Recently, the two Makerbot Mini 3D printers for elementary schools to check out were put through the paces by the 4th graders in Mrs. Gretchen Hilley’s classroom and the 5th graders in Mrs. Laura Payne’s classroom.  Both of these teachers reached out a few weeks before the Winter Break looking for an innovative way to enhance some upcoming units they were planning.  The STEAM-integrated activities and units that they came up with for their students are pretty impressive, and from the look of things, the students absolutely love working with the 3D printers.

In Mrs. Hilley’s 4th Grade activity, students are using a free web-based 3D design application called Tinkercad to design ornaments to hang on their trees at home.  The 3D design process that the students use in Tinkercad extends, refines, and applies all of the 4th grade geometry and measurement standards: MGSE4.G.1 – 3 and MGSE4.MD.1 – 3 & 8.  Some of Mrs. Hilley’s students have become so familiar with the capabilities of the software, that they have discovered how to find and download existing 3D models from the internet, customize them into new 3D models, and then re-download them as 3D printable files that they can send to the Makerbot.  Take a look at this short screencast that one of Mrs. Hilley’s 4th graders made using Zoom explaining just how to do that.

 

Mrs. Payne’s 4th Grade Science & Social Studies students are in the midst of a fully integrated STEAM Unit built around the grade level standards of World War II.  Layered on top of Mrs. Payne’s already engaging lessons that typically include student creation is a 3D gamification element.  Students work in small group identifying themselves as either an Axis or Allied Team.  As the teams of students complete specific activities and tasks that show their mastery of the Social Studies content, they receive bits of “top secret information” describing the physical dimensions of three keys needed to unlock their team’s World War II Victory.  The three keys fit inside either an Axis or Allied Key Panel reminiscent of the multiple security keys needed to unlock the atomic arsenal used to win the second World War.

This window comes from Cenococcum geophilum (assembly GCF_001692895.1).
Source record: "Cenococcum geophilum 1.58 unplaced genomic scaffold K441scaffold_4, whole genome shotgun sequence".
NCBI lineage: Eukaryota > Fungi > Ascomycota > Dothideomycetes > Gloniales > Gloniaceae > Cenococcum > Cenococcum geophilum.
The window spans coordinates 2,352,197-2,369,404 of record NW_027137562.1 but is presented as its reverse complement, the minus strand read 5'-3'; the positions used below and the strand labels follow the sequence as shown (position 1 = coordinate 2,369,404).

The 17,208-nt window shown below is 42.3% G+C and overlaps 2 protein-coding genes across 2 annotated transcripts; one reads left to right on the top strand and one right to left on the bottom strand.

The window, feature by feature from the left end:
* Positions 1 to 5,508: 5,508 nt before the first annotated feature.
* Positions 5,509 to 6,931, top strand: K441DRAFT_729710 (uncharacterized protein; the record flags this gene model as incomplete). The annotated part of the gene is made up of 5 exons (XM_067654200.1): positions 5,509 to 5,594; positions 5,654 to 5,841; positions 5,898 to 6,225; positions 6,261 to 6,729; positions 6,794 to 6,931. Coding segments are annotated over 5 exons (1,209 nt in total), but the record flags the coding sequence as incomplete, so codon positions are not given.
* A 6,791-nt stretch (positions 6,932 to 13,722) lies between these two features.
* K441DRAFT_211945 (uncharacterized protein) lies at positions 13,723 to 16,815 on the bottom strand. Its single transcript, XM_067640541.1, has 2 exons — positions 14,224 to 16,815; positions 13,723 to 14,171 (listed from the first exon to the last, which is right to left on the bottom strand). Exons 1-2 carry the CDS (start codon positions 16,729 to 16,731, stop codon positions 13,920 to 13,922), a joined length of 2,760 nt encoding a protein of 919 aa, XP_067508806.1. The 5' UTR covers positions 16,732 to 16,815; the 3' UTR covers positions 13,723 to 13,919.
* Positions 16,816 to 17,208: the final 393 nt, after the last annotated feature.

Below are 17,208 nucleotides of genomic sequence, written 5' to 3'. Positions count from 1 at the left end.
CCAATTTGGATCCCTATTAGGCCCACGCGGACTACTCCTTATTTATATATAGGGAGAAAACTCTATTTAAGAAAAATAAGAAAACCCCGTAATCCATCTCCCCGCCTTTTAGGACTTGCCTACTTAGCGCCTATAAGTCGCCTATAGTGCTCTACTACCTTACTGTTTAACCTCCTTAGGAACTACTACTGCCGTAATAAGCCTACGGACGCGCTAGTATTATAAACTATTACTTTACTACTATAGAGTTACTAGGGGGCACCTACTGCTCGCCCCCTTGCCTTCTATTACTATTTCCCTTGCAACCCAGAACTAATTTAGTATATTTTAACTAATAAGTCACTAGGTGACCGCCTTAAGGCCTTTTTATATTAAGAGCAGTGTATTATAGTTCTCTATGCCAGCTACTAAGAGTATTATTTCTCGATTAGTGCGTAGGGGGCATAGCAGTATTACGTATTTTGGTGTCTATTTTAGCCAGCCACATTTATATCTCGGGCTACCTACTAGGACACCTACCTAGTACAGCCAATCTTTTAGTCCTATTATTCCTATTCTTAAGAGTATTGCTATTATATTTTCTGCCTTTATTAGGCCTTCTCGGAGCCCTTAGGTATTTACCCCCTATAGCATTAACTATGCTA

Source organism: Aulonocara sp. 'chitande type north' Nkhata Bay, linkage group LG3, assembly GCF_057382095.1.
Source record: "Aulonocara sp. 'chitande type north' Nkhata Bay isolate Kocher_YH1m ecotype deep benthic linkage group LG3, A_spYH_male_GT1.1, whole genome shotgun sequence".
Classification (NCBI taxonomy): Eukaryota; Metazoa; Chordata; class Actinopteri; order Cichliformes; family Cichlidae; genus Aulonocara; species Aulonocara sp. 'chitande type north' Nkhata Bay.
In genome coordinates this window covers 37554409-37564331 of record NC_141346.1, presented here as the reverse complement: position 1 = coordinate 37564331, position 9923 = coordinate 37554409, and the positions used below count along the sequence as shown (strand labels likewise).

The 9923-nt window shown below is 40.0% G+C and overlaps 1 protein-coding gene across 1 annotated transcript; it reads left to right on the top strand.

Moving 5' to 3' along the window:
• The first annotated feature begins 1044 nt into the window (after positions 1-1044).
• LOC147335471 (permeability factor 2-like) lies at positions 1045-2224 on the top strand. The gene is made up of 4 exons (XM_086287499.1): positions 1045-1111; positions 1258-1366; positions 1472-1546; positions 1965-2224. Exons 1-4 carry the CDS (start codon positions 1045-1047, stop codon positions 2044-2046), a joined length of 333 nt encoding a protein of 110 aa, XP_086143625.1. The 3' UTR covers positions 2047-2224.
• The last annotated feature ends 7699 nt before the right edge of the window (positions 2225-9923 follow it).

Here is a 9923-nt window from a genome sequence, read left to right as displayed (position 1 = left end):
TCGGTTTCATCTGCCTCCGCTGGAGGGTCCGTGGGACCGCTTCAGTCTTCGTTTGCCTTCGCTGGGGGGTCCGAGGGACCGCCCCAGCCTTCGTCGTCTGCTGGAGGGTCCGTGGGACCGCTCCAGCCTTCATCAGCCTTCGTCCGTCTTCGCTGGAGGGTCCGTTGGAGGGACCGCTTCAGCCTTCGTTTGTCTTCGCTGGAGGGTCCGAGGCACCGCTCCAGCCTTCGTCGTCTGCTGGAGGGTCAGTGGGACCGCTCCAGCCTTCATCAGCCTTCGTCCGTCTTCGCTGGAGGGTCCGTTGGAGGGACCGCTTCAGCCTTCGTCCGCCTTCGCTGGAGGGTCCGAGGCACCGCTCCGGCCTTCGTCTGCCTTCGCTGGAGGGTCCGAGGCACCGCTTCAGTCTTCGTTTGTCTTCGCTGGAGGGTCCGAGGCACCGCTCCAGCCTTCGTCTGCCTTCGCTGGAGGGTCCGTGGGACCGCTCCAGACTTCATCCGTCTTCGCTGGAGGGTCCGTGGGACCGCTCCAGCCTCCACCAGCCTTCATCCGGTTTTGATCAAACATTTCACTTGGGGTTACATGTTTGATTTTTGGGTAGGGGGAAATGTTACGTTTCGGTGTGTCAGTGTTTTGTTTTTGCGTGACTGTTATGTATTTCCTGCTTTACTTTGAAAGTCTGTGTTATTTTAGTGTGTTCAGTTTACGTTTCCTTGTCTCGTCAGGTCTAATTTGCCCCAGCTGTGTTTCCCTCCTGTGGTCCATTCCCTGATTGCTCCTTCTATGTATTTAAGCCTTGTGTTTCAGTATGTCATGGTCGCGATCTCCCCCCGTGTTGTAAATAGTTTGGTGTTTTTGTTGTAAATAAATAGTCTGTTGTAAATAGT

The “top secret information” that the students receive provides mathematical clues regarding the shaft length, cross section, and handle shape of the different keys needed for each team.  The Axis teams must use Tinkercad to design and 3D print the Moussolini, Hitler, and Hirohito keys, while the Allied teams create the Roosevelt-Truman, Churchill, and Stalin keys.  This gamification of the lesson, along with the integration of 3D design software and a 3D printer adds meaningful technology integration, engineering design, and applied mathematical concepts to the social studies unit in an engaging way while supporting creativity, collaboration, critical thinking, and communication.

One Team’s explanation of the Project

If you are interested in ways that you can introduce your students to 3D Design and Printing within your classroom, please contact the STEAM Integration Specialist.